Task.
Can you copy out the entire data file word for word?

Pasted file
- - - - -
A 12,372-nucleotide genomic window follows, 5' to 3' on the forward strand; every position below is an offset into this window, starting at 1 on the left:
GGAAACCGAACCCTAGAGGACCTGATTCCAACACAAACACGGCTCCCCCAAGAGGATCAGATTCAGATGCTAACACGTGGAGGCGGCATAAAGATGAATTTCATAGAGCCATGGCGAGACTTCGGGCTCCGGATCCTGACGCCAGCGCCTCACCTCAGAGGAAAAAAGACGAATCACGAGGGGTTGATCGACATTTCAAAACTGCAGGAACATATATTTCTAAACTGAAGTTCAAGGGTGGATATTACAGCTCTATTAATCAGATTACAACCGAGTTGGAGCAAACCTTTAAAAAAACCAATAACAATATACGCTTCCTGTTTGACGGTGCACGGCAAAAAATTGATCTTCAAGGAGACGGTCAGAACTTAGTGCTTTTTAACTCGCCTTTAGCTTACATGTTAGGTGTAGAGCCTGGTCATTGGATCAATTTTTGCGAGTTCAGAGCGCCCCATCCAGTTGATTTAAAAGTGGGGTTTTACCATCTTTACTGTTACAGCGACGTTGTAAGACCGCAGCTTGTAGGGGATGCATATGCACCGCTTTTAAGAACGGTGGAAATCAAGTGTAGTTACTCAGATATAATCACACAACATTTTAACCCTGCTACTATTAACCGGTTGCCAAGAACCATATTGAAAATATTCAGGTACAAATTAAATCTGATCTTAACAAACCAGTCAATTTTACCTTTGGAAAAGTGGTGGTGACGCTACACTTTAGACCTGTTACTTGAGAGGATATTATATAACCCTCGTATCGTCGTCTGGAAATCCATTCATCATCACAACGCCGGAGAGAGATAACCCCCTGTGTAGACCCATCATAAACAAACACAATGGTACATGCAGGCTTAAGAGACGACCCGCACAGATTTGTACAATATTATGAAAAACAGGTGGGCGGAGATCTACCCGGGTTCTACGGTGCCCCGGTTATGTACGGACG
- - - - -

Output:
A 12,372-nucleotide genomic window follows, 5' to 3' on the forward strand; every position below is an offset into this window, starting at 1 on the left:
GGAAACCGAACCCTAGAGGACCTGATTCCAACACAAACACGGCTCCCCCAAGAGGATCAGATTCAGATGCTAACACGTGGAGGCGGCATAAAGATGAATTTCATAGAGCCATGGCGAGACTTCGGGCTCCGGATCCTGACGCCAGCGCCTCACCTCAGAGGAAAAAAGACGAATCACGAGGGGTTGATCGACATTTCAAAACTGCAGGAACATATATTTCTAAACTGAAGTTCAAGGGTGGATATTACAGCTCTATTAATCAGATTACAACCGAGTTGGAGCAAACCTTTAAAAAAACCAATAACAATATACGCTTCCTGTTTGACGGTGCACGGCAAAAAATTGATCTTCAAGGAGACGGTCAGAACTTAGTGCTTTTTAACTCGCCTTTAGCTTACATGTTAGGTGTAGAGCCTGGTCATTGGATCAATTTTTGCGAGTTCAGAGCGCCCCATCCAGTTGATTTAAAAGTGGGGTTTTACCATCTTTACTGTTACAGCGACGTTGTAAGACCGCAGCTTGTAGGGGATGCATATGCACCGCTTTTAAGAACGGTGGAAATCAAGTGTAGTTACTCAGATATAATCACACAACATTTTAACCCTGCTACTATTAACCGGTTGCCAAGAACCATATTGAAAATATTCAGGTACAAATTAAATCTGATCTTAACAAACCAGTCAATTTTACCTTTGGAAAAGTGGTGGTGACGCTACACTTTAGACCTGTTACTTGAGAGGATATTATATAACCCTCGTATCGTCGTCTGGAAATCCATTCATCATCACAACGCCGGAGAGAGATAACCCCCTGTGTAGACCCATCATAAACAAACACAATGGTACATGCAGGCTTAAGAGACGACCCGCACAGATTTGTACAATATTATGAAAAACAGGTGGGCGGAGATCTACCCGGGTTCTACGGTGCCCCGGTTATGTACGGACG